The World Series of Poker Main Event has reached the November Nine, and while the tournament may not have the star power it had hoped for, there is no shortage of poker talent or interesting story lines at the final table.
The last elimination of the WSOP took place in the early morning hours on Wednesday, leaving just nine players still in contention for the biggest title in tournament poker.
The most notable player remaining in the field on Tuesday night was easily Daniel Negreanu. The six-time bracelet winner had never before made a Main Event final table, and while he was on a short stack for much of the day, Negreanu seemed to be marching towards a likely November Nine appearance.
Negreanu Falls Just Shy of Final Table
But with just 11 players remaining in the tournament, Negreanu was once again all-in with his tournament life at stake. This time, he was up against chip leader Joseph McKeehen, who had a flush draw and a gutshot straight draw against Negreanu’s top pair on the flop. The turn gave McKeehen even more outs, and when he made his straight on the river, the fans in attendance were stunned to find out that one of poker’s most popular players had been eliminated so close to the final table.
Negreanu’s exit threatened to take the life out of the Amazon Room, which was packed with spectators taking in the final two tables of action. But nearly the entire rail stayed to see what would happen once the field was reduced to ten players.
After several close calls, the November Nine was finally set when Alexander Turyansky was eliminated by McKeehen. This time, it was a coin flip that led to the elimination, as McKeehen’s pocket queens were able to hold up against Truyansky’s AK.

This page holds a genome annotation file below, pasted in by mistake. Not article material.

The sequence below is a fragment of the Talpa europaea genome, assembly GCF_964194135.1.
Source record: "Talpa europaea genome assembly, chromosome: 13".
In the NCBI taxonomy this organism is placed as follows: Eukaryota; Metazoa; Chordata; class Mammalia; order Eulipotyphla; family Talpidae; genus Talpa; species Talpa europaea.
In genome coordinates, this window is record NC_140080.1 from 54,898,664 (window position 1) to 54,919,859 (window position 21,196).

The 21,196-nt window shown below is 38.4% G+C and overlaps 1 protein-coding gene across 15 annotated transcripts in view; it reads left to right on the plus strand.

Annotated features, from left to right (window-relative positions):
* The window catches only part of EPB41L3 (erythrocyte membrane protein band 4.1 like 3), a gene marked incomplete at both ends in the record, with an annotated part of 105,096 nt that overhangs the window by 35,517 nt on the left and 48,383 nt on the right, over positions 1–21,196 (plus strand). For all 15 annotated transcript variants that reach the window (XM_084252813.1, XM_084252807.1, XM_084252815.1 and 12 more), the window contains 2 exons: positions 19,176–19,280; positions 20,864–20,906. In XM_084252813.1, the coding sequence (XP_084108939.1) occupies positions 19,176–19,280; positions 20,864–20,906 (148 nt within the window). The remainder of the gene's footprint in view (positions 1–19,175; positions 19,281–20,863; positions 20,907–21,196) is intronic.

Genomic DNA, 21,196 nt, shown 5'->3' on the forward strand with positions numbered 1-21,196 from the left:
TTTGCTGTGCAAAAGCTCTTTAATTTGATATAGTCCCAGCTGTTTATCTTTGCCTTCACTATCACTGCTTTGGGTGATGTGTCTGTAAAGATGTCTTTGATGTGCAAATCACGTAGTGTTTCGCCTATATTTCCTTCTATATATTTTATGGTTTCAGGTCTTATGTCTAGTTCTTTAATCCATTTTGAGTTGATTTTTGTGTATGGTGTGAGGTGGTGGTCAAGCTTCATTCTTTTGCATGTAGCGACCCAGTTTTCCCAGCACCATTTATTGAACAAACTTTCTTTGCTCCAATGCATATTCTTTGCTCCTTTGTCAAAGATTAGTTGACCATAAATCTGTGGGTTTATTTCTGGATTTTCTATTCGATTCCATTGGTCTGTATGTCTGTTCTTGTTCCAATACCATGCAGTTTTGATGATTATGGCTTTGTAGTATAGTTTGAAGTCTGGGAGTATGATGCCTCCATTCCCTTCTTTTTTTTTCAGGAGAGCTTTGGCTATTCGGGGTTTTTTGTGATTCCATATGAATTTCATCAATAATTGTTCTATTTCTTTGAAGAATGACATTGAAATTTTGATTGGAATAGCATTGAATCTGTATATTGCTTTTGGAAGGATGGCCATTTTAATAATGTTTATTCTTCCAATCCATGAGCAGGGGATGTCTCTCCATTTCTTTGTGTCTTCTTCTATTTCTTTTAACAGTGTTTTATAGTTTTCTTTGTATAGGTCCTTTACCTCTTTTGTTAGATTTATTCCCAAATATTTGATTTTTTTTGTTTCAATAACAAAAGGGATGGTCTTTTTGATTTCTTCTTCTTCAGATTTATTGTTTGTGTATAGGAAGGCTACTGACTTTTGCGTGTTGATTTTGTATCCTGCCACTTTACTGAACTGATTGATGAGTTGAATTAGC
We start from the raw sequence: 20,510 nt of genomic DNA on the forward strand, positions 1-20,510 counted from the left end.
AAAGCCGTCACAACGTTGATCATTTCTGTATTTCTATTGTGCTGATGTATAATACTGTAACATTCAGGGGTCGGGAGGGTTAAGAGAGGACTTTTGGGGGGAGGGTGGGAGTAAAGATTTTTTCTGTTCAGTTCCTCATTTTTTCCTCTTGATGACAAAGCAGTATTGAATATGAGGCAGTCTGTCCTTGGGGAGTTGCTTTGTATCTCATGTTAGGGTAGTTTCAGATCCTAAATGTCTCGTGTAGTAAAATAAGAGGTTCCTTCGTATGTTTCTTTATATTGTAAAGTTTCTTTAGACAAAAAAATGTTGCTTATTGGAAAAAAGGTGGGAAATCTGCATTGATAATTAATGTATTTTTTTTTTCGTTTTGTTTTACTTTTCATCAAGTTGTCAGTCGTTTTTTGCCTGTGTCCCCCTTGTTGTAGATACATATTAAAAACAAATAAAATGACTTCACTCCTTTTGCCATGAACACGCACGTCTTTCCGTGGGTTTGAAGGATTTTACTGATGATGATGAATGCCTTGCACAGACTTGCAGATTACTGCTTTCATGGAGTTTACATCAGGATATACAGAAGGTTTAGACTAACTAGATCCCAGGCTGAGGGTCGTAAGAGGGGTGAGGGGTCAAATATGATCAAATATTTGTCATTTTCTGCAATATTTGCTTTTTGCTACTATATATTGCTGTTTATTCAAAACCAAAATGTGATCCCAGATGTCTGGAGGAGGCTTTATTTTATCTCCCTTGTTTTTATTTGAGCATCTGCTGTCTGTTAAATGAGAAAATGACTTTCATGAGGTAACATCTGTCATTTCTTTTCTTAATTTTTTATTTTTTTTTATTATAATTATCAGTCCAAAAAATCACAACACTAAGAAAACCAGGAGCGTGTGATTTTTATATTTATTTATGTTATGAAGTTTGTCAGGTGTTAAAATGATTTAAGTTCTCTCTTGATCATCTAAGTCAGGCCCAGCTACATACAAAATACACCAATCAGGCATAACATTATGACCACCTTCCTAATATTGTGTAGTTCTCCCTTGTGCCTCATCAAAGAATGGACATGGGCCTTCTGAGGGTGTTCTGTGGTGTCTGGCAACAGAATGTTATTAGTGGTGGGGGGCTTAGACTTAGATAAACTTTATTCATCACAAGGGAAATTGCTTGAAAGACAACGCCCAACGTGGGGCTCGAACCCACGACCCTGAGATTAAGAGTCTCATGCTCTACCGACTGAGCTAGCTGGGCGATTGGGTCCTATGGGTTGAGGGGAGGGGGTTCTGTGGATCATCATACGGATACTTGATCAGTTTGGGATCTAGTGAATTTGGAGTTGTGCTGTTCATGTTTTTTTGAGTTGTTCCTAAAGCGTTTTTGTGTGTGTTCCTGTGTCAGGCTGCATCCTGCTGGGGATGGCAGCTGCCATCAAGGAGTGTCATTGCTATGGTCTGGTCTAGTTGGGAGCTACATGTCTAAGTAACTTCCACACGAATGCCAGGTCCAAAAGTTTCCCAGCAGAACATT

With Turyansky’s ouster, the tournament paused and the November Nine began their celebrations. Each player had now clinched the ninth place prize of just over $1 million, a sum they were able to take home for the time being while they wait for the final table to be played out later this year.
McKeehen Will Have Chip Lead
The favorite heading into November will undoubtedly be McKeehen. With over 63 million in his stack, he has about one-third of all of the chips in play. He also has some WSOP success in his past: he finished second in last year’s Monster Stack tournament, and has also won two WSOP Circuit tournaments.
In second place is Israel’s Zvi Stern, who comes into the final table with just under 30 million in chips. He’ll be followed by Neil Blumenfield and Pierre Neuville, the two oldest players in the field. In fact, Neuville, at age 72, is the oldest player ever to reach the November Nine, and has nearly $2.2 million in career tournament earnings.
In fifth place is Max Steinberg, the only bracelet winner in the group. These days, Steinberg is focused mostly on playing daily fantasy sports, and actually won his Main Event seat on a satellite held by DraftKings.
The two youngest players in the November Nine, Tom Cannuli and Joshua Beckley, are both from New Jersey, and come into the final table in sixth and seventh positions. Finally, Patrick Chan and Federico Butteroni are nearly tied for the shortest stack, with each having about 6.2 million to play with when the tournament resumes.
The Main Event will resume on November 8, with a winner scheduled to be determined on November 10. The players will be competing for a top prize of $7,680,021.